When a Catholic commits mortal sin do they cease being a child of God?


#1

When someone loses sanctifying Grace through mortal sin do they cease to be a child of God?

(I know it’s possible that everyone could be called a child of God because God created them but there’s maybe a difference with a person who received baptism confirmation and the Eucharist.)


#2

No, mainly because he is a creature of God. But he does commit moral suicide, likely condemns himself to hell, separates himself from the fount of all good, and harms the Body of Christ. He is essentially dead to God, a terrible penalty for a most terrible act. I take no pleasure in recounting this teaching, but it must be known.


#3

I believe only if you die in Mortal sin? But then again Jesus said all sins will be forgiven but Blasphemy of the Holy Spirit so unless its that, then all sin can be forgiven by Confession.
Can I just add a good rule of thumb of forgiveness is to ask yourself what would you not forgive your own child if it meant death to s/he?
I can’t think of a thing I would not forgive my kids unless justice demanded I do so.
Thank God for Purgatory ehh!


#4

Blasphemy against the Holy Spirit is final impenitence.


#5

no, they go to confession and seek the love and mercy and forgiveness of God


#6

Are you sure? I thought the soul dies when one commits mortal sin. And Christ, via a priest, resurrects it after Confession.


#7

Did I lead you to believe I held any other opinion? He is a child of God in the sense he is his creature, but the soul is dead. That is why I used the words ‘moral suicide.’ You are correct to say the soul dies in mortal sin.


#8

No. Please re-read the parable of the Prodigal Son. He doesn’t cease being a ‘son’ because he has sinned against his father.

Our souls are eternal. They cannot ‘die.’ However, the relationship between our souls and God can die … but it can be brought back to life through contrition and divine forgiveness!


#9

Sounds like classic “nun theology.”


#10

Must be a great nun ; )


#11

Only if he dies without going to confession and/or making a perfect act of contrition…


#12

This is my understanding, as well. Hence the need to make careful and deliberate choices in our lives so as to avoid spending life as a SOUL in Hell and hopefully spend life as a SOUL in Heaven. It is our body that dies, not our soul.

This statement is correct. However, it must also be understood within the context of God’s overwhelming desire to be in relationship with us…it is, indeed, the REASON for creating us, our raison d’etre, if you will. In this way, it is US who keeps the relationship closed/dead (as did the Prodigal Son while he was away from his father).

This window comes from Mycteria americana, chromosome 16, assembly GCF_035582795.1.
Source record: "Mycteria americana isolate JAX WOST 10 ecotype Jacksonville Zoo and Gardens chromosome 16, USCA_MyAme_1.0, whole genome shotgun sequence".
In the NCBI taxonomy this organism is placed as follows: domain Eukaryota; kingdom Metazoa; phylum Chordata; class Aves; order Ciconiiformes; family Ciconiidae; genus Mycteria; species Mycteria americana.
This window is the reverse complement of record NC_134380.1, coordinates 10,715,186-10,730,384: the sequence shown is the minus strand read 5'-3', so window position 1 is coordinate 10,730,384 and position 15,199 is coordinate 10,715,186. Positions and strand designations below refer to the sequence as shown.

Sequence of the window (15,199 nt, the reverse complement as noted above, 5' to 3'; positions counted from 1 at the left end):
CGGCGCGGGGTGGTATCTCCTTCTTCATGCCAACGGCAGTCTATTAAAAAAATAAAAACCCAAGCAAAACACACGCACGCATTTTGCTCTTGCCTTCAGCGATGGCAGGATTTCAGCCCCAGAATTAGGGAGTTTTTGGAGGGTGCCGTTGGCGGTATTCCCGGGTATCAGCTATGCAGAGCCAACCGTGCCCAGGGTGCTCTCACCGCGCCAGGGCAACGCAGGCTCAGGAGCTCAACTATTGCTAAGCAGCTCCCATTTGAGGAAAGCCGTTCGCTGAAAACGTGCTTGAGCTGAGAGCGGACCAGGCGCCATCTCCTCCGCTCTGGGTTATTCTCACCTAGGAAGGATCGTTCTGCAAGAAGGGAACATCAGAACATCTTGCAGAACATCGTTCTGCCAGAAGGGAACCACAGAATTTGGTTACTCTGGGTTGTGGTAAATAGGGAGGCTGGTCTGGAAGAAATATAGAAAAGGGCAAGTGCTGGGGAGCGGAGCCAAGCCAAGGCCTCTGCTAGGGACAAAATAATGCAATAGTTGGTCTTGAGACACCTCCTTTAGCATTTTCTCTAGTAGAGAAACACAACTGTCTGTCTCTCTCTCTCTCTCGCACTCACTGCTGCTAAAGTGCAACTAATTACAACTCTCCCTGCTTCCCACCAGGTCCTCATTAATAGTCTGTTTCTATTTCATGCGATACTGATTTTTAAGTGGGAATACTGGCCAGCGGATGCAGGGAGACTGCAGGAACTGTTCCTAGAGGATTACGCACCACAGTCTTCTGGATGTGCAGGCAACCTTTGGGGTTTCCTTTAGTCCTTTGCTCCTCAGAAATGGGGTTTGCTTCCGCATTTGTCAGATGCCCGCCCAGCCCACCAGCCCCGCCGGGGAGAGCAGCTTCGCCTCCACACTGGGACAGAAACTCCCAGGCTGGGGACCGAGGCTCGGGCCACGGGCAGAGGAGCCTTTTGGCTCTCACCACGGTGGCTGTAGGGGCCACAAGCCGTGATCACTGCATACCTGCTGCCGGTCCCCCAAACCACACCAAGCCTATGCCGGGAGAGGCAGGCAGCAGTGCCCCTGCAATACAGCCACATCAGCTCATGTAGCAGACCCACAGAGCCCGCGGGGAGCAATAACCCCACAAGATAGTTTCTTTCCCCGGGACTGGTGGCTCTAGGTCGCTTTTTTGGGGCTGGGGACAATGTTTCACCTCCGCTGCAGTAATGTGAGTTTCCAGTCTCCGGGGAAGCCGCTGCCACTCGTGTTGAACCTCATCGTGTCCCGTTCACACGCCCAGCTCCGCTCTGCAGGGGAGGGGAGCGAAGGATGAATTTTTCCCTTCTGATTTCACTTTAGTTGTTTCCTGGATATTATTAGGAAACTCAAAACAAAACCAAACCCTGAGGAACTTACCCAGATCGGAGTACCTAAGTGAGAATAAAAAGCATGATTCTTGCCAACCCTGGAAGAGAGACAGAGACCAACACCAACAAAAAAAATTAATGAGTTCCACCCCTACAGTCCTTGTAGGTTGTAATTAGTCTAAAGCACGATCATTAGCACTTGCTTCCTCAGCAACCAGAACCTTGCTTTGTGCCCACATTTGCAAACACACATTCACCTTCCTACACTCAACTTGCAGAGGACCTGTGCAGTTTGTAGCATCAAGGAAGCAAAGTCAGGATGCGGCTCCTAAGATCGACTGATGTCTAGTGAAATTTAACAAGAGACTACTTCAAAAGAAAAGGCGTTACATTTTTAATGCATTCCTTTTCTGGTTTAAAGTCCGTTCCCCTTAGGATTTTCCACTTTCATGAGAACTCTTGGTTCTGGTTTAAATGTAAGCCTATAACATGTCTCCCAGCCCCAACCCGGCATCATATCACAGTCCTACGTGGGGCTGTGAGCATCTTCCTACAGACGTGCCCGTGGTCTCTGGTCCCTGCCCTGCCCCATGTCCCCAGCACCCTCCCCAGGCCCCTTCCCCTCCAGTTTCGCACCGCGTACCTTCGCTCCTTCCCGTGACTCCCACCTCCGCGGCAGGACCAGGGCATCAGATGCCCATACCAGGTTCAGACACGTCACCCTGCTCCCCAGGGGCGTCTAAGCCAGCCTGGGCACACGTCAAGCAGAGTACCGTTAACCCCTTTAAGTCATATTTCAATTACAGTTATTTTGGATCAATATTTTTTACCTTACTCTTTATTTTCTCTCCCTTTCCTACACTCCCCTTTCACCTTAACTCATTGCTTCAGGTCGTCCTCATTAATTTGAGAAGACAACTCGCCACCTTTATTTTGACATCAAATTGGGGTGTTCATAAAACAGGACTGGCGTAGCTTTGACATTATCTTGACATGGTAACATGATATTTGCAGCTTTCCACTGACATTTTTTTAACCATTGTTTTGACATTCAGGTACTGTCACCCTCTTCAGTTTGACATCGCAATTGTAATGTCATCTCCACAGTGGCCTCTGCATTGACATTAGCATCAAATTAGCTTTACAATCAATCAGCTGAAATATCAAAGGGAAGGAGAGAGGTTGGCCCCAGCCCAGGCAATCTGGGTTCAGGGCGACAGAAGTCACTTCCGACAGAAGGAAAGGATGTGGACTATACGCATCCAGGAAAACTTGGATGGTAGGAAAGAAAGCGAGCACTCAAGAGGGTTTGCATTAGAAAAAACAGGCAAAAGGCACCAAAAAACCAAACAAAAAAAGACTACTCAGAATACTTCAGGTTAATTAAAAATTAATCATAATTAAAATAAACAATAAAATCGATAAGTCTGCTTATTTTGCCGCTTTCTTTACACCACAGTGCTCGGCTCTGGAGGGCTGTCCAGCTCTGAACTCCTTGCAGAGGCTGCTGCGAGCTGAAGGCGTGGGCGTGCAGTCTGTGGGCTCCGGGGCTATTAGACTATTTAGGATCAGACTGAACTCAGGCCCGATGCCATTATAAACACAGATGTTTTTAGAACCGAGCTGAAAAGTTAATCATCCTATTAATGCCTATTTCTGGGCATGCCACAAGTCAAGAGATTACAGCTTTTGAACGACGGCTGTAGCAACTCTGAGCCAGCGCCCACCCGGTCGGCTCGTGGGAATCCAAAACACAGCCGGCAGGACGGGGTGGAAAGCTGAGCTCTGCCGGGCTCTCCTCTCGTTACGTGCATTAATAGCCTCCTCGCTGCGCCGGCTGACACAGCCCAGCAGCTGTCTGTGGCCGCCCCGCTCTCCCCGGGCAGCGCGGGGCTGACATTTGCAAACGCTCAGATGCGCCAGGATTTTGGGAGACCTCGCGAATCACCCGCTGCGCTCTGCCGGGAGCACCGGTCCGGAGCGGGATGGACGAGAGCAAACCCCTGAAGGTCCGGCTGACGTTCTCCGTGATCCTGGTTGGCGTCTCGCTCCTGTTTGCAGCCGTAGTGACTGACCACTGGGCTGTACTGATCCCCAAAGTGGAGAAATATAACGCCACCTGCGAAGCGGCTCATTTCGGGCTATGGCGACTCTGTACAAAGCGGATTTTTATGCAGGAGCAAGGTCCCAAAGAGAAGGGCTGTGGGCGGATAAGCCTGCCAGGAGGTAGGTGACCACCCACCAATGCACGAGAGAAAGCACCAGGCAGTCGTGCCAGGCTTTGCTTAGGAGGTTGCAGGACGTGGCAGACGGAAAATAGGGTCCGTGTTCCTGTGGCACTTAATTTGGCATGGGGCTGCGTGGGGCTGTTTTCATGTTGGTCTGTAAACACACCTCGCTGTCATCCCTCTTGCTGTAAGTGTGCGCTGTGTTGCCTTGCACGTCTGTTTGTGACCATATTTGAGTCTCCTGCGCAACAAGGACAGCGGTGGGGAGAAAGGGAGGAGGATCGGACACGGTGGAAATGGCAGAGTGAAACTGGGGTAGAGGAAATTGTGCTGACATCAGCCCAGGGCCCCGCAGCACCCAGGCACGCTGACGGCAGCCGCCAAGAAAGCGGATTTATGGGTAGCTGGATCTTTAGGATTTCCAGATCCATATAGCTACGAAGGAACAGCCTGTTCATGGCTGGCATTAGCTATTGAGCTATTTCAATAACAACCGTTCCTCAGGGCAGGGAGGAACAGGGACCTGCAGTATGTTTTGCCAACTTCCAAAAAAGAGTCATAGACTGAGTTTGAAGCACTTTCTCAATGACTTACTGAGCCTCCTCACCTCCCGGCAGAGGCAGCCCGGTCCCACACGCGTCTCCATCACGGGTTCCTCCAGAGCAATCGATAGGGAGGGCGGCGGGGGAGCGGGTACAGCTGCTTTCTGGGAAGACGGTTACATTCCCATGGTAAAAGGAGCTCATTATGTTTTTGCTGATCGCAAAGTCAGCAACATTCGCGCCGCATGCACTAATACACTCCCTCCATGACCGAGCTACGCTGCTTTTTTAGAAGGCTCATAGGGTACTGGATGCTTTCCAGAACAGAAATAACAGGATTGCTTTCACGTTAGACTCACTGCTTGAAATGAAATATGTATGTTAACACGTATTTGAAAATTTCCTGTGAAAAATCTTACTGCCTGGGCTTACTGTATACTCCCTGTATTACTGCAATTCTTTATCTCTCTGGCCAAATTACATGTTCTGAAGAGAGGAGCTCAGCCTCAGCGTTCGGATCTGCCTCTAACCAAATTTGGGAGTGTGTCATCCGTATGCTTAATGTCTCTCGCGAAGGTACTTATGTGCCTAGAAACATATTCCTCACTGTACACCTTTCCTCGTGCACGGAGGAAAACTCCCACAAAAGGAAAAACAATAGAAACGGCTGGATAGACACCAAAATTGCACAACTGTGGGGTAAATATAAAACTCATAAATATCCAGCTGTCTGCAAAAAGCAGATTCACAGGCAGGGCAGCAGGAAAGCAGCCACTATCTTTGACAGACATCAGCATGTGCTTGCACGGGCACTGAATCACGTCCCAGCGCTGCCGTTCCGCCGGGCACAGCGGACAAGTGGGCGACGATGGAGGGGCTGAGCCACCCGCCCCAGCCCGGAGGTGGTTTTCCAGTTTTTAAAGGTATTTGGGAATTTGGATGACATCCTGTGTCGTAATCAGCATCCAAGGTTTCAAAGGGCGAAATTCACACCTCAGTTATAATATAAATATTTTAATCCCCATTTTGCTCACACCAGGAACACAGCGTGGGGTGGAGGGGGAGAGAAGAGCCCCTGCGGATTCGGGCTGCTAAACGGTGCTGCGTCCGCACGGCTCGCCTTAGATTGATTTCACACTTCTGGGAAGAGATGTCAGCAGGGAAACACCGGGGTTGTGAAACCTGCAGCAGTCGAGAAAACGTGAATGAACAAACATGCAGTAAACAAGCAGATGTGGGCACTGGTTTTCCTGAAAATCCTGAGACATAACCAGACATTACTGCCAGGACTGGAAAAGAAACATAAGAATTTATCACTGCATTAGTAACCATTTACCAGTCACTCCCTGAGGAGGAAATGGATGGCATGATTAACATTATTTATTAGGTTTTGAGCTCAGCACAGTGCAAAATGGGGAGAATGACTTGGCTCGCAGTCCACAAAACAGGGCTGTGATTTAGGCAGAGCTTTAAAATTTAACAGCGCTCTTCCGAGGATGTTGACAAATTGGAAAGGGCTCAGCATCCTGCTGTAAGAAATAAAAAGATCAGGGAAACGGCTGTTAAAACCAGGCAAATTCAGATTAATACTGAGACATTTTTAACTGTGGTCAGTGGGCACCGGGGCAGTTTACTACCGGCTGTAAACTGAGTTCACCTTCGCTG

#13

When you say 'essentially dead to God" how can that be when the prayers of someone in mortal sin are still heard,and they long for confession,to gain God’s grace again?


#14

Not making an act of perfect contrition, having perfect contrition.

And I am speaking of the moment after mortal sin is commited.


#15

They are only heard in the sense that they can give the mortal sinner facilitating grace to regain the grace of God. That does not, in any way whatsoever, mean that he merits other grace. His prayers for others and himself in any other respect than going to confession or having perfect contrition are not answered by God, as he cannot achieve any special favour from him. It is called ‘mortal’ sin for a reason: it kills the soul. God Bless!


#16

You can’t make this call. Many people, myself included, can testify to God answering prayers and showering blessings, even though completely undeserved, while in a state of sin. We can’t merit while in a state of mortal sin, but God can, in his infinite mercy, still give us any actual grace he so desires. Furthermore, I believe the saints can still intercede on our behalf. While we cannot merit, who’s to say that Our Lady can’t take the prayer of a sinner to God, uniting her own merits to it?


#17

The soul is dead. Dead. It’s mortal sin. The only grace God can grant, perhaps save for a miracle, is facilitating grace, as the sinner has separated himself from the source of actual grace. Please read St. Anselm, or any other saint on this topic, if you don’t believe me. It’s an orthodox and correct teaching. From Fr. Z’s blog:

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God Bless!


#18

I think of it this way- if your child has written on the wall of your living room in crayon, are they still your child?


#19

If I’m in a state of mortal sin and I go to the parish office and arrange for a Mass intention for the repose of a soul, is my intention not heard? Of course it is…because the merits of the Mass itself…and because (hopefully) the priest’s merits. Yet I still made it happen. Likewise, if I go to my priest and ask him to pray for someone, is his prayer, prompted by me, worthless?
So if I can ask those on earth to pray for me while in a state of mortal sin, and, prompted by my request, God still hears their prayers, why can’t I ask the saints in heaven to pray for me while in a state of mortal sin? I don’t limit Our Lady…I believe she brings my prayers before God even when I am completely undeserving. It has nothing to do with my merits. I’ve discussed this with a priest and he agreed that this makes sense…of course I am only speculating, but I don’t see how it contradicts the teaching you’re citing.


#20

Yes it is, but that’s not your prayer. It’s the communal prayer of the Church, celebrated by the priest.

Also not your prayer. Why would your dead soul have any effect on the efficacious prayers of others?


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